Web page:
The Texas Chainsaw Massacre Marcus Nispel

The Texas Chainsaw Massacre Marcus Nispel
The need to remake anything that's over 20 years old and could benefit from modern day filmmaking might have taken another step in territory where it's not welcome. Deemed a cinematic horror classic, The Texas Chainsaw Massacre has been throttled into the laps of the MTV generation with the recent outbreak of popularity in thrillers on the big screen again. The only problem is that it's never a wise idea to fix something that's not broke, and the chances of actually creating a worthwhile scream film are few and far between.

Rather than stripping the original film of all its essence, this remake also takes place in 1973, as our teen magazine centerfolds cruise the Southern dirt roads in their beat up van. Returning from a trip to Mexico, strapped with a piñata of weed and tickets for a Lynyrd Skynyrd concert (how authentically '70s), our ill-fated friends make the mistake of picking up a tattered hitchhiker. After an unfortunate incident occurs in the vehicle, the group of five knows soon enough that they might not be tripping out to Ronnie Van Zant after all. The beginning of the film actually starts off on a good vibe, as we're first introduced to the scorching sun effect on the film, causing a grainy look that doesn't come off as a corny attempt to make the film look worn-in. The scenes that take place in the daylight are far more eerie and compelling than anything that occurs when night falls, and eventually turns to down-pouring rain.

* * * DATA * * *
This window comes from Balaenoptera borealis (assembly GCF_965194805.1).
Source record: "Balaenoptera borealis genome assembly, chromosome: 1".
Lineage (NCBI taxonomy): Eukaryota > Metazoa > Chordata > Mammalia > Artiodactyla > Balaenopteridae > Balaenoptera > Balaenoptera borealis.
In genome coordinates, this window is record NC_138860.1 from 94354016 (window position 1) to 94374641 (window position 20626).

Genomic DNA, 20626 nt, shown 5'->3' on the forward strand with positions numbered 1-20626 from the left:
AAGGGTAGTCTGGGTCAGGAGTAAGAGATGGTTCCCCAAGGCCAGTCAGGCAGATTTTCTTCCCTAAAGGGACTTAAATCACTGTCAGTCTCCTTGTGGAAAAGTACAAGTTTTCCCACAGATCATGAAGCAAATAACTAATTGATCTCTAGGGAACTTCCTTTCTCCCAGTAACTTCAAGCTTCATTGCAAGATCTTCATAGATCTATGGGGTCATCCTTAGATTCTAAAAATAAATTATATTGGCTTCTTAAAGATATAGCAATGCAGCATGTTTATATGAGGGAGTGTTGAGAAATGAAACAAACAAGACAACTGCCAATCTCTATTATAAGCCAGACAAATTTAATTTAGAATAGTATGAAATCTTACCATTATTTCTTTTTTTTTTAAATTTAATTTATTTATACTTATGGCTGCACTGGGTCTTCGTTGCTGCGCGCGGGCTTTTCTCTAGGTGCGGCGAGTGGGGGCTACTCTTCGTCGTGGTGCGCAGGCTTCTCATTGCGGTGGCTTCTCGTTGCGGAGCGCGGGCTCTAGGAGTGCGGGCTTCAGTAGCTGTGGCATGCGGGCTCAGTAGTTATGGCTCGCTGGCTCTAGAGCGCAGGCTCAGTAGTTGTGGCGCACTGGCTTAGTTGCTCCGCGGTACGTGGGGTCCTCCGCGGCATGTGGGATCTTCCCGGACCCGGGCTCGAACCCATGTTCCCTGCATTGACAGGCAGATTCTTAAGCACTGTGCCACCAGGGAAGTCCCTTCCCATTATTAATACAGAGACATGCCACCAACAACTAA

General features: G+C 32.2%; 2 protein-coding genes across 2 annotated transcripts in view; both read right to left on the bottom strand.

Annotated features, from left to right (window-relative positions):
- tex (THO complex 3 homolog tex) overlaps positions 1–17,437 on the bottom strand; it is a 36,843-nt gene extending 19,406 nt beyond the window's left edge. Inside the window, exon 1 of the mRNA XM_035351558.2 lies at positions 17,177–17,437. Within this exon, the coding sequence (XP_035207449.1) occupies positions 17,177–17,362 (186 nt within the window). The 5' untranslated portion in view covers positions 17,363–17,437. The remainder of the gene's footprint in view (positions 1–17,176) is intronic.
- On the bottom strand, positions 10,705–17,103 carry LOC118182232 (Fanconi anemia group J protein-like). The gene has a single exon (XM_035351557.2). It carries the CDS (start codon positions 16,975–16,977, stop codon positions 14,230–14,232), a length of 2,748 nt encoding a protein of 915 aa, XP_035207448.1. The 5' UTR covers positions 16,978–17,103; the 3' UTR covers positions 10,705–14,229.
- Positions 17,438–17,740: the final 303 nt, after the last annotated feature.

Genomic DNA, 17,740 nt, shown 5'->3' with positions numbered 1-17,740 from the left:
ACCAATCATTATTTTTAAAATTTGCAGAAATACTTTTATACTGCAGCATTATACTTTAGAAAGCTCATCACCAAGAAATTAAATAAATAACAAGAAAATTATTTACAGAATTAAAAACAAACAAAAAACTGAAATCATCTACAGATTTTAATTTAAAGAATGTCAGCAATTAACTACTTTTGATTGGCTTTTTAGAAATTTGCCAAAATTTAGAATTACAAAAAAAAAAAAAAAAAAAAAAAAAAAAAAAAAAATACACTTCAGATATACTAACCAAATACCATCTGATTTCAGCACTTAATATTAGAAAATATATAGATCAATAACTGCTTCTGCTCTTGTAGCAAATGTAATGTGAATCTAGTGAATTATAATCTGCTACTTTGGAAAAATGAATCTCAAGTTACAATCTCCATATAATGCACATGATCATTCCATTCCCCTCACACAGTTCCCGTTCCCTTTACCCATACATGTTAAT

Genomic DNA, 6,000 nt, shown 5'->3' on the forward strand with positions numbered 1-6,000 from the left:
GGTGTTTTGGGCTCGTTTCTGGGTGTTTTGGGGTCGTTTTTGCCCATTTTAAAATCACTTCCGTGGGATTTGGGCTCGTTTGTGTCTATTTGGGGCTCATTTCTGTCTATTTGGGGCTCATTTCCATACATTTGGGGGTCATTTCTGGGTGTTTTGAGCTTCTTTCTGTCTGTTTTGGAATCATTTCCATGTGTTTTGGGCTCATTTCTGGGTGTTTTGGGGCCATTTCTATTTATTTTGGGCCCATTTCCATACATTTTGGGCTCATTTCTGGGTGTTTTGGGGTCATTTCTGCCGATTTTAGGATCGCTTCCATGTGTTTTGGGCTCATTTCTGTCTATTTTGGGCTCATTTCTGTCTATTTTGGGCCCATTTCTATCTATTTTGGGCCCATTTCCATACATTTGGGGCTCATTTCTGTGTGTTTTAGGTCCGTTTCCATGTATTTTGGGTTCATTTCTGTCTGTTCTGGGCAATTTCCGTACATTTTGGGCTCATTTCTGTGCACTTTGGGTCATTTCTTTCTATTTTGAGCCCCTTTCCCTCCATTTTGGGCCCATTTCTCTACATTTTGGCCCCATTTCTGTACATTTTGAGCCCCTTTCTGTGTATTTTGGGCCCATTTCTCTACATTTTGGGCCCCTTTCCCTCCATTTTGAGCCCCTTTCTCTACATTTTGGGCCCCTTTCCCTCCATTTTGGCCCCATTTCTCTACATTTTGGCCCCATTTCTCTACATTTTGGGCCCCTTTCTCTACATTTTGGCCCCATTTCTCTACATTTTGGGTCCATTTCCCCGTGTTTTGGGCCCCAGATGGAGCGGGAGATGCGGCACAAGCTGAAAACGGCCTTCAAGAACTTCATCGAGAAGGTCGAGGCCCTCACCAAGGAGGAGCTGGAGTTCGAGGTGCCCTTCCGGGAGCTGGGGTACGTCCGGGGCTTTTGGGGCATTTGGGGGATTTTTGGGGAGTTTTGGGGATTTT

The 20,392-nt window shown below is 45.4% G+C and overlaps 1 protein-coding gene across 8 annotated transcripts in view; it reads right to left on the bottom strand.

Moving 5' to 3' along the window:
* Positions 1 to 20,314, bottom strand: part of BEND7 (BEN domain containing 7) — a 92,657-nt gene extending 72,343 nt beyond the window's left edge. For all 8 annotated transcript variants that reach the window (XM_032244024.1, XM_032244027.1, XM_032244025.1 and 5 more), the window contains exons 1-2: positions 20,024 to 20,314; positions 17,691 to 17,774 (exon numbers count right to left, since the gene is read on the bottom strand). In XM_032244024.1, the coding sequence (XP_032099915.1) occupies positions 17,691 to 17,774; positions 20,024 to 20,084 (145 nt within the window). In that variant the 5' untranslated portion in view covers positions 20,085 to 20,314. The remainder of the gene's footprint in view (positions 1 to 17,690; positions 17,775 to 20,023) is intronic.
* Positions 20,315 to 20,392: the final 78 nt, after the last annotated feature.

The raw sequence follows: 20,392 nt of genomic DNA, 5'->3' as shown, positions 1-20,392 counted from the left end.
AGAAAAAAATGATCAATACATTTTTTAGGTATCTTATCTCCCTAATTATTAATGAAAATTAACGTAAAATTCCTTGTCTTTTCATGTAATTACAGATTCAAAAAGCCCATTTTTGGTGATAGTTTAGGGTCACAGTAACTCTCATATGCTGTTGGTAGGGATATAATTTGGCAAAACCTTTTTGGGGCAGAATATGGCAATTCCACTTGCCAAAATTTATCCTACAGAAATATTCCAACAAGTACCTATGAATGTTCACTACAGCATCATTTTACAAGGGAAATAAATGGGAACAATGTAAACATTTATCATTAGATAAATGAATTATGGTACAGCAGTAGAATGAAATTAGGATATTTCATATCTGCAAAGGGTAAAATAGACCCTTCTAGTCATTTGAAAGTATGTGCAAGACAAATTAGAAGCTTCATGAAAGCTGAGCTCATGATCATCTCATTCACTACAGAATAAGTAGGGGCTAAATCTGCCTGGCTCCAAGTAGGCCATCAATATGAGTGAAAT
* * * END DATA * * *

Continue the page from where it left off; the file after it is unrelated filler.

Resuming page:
Jessica Biel takes centre stage to showcase her acting ability, and her breasts, for the role of Erin, the destined lone survivor. She carries the role off well, being a frightened-as-hell girl whose life is forever altered, balanced with the anger and revenge that comes from witnessing her friends being hacked to bits by Leatherface. Biel is also oozing with curves and sexuality, a common thread with all the teenagers in this remake, which is expected in these times but backfires when trying to create any sort of compassion or believability.

The model good-looks are just one of the problems in this modern retelling, with the main fault being the fact that we are shown far too much this time around. The original Texas Chainsaw Massacre worked so well because it let the viewer assemble their own gory visualisations in their mind. It played more on the mentality aspect and really didn't show much blood at all, but this is 2003 and even television is showing more disgusting images than on the big screen. So rather than create a psychological thriller, the new version opts for the disturbing approach, using graphic mutilation and blood by the bucket-load. Is it scary? Not really. The film is incredibly predictable and the shock value is very low, because these days it takes a lot more than someone's leg being lopped off by a chainsaw to get people squirming in their seats. (Alliance Atlantis)